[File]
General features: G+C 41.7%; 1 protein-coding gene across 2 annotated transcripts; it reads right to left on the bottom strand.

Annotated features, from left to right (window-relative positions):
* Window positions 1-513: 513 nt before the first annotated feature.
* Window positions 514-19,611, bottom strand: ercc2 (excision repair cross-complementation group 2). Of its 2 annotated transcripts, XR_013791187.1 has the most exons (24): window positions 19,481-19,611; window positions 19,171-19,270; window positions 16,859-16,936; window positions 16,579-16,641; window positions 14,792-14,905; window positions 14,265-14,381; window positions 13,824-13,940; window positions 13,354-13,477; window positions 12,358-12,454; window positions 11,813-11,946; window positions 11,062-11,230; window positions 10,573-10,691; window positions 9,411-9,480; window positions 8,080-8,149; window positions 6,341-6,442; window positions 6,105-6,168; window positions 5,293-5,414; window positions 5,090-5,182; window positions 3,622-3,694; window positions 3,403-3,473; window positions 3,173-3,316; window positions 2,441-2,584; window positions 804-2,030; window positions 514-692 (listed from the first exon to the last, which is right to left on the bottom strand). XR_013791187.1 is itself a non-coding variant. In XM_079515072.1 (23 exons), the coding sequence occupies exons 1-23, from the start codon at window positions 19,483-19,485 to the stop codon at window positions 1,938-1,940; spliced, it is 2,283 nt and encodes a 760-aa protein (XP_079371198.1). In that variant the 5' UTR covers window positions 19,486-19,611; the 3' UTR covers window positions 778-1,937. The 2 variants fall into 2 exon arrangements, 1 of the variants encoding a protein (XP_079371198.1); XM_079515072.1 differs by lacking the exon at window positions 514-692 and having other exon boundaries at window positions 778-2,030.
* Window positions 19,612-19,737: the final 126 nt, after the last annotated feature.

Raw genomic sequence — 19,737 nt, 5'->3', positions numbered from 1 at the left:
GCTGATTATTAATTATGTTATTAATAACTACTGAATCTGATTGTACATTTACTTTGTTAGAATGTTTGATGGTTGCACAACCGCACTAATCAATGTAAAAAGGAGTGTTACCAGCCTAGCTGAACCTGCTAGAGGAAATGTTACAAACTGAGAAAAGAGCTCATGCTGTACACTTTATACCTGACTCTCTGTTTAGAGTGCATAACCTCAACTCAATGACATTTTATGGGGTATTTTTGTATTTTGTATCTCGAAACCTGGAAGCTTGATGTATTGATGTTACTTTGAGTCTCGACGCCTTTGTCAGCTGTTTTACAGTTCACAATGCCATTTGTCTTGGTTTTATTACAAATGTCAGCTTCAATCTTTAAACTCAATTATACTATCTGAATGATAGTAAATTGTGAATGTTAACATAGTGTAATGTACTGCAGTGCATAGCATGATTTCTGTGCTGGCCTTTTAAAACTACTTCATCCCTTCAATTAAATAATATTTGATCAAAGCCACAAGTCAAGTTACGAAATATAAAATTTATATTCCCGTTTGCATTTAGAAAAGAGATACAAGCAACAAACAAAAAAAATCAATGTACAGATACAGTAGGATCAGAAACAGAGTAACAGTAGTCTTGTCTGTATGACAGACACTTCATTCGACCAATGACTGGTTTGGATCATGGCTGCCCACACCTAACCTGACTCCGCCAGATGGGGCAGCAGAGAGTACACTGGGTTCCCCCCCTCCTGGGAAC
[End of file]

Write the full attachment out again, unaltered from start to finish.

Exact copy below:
General features: G+C 41.7%; 1 protein-coding gene across 2 annotated transcripts; it reads right to left on the bottom strand.

Annotated features, from left to right (window-relative positions):
* Window positions 1-513: 513 nt before the first annotated feature.
* Window positions 514-19,611, bottom strand: ercc2 (excision repair cross-complementation group 2). Of its 2 annotated transcripts, XR_013791187.1 has the most exons (24): window positions 19,481-19,611; window positions 19,171-19,270; window positions 16,859-16,936; window positions 16,579-16,641; window positions 14,792-14,905; window positions 14,265-14,381; window positions 13,824-13,940; window positions 13,354-13,477; window positions 12,358-12,454; window positions 11,813-11,946; window positions 11,062-11,230; window positions 10,573-10,691; window positions 9,411-9,480; window positions 8,080-8,149; window positions 6,341-6,442; window positions 6,105-6,168; window positions 5,293-5,414; window positions 5,090-5,182; window positions 3,622-3,694; window positions 3,403-3,473; window positions 3,173-3,316; window positions 2,441-2,584; window positions 804-2,030; window positions 514-692 (listed from the first exon to the last, which is right to left on the bottom strand). XR_013791187.1 is itself a non-coding variant. In XM_079515072.1 (23 exons), the coding sequence occupies exons 1-23, from the start codon at window positions 19,483-19,485 to the stop codon at window positions 1,938-1,940; spliced, it is 2,283 nt and encodes a 760-aa protein (XP_079371198.1). In that variant the 5' UTR covers window positions 19,486-19,611; the 3' UTR covers window positions 778-1,937. The 2 variants fall into 2 exon arrangements, 1 of the variants encoding a protein (XP_079371198.1); XM_079515072.1 differs by lacking the exon at window positions 514-692 and having other exon boundaries at window positions 778-2,030.
* Window positions 19,612-19,737: the final 126 nt, after the last annotated feature.

Raw genomic sequence — 19,737 nt, 5'->3', positions numbered from 1 at the left:
GCTGATTATTAATTATGTTATTAATAACTACTGAATCTGATTGTACATTTACTTTGTTAGAATGTTTGATGGTTGCACAACCGCACTAATCAATGTAAAAAGGAGTGTTACCAGCCTAGCTGAACCTGCTAGAGGAAATGTTACAAACTGAGAAAAGAGCTCATGCTGTACACTTTATACCTGACTCTCTGTTTAGAGTGCATAACCTCAACTCAATGACATTTTATGGGGTATTTTTGTATTTTGTATCTCGAAACCTGGAAGCTTGATGTATTGATGTTACTTTGAGTCTCGACGCCTTTGTCAGCTGTTTTACAGTTCACAATGCCATTTGTCTTGGTTTTATTACAAATGTCAGCTTCAATCTTTAAACTCAATTATACTATCTGAATGATAGTAAATTGTGAATGTTAACATAGTGTAATGTACTGCAGTGCATAGCATGATTTCTGTGCTGGCCTTTTAAAACTACTTCATCCCTTCAATTAAATAATATTTGATCAAAGCCACAAGTCAAGTTACGAAATATAAAATTTATATTCCCGTTTGCATTTAGAAAAGAGATACAAGCAACAAACAAAAAAAATCAATGTACAGATACAGTAGGATCAGAAACAGAGTAACAGTAGTCTTGTCTGTATGACAGACACTTCATTCGACCAATGACTGGTTTGGATCATGGCTGCCCACACCTAACCTGACTCCGCCAGATGGGGCAGCAGAGAGTACACTGGGTTCCCCCCCTCCTGGGAAC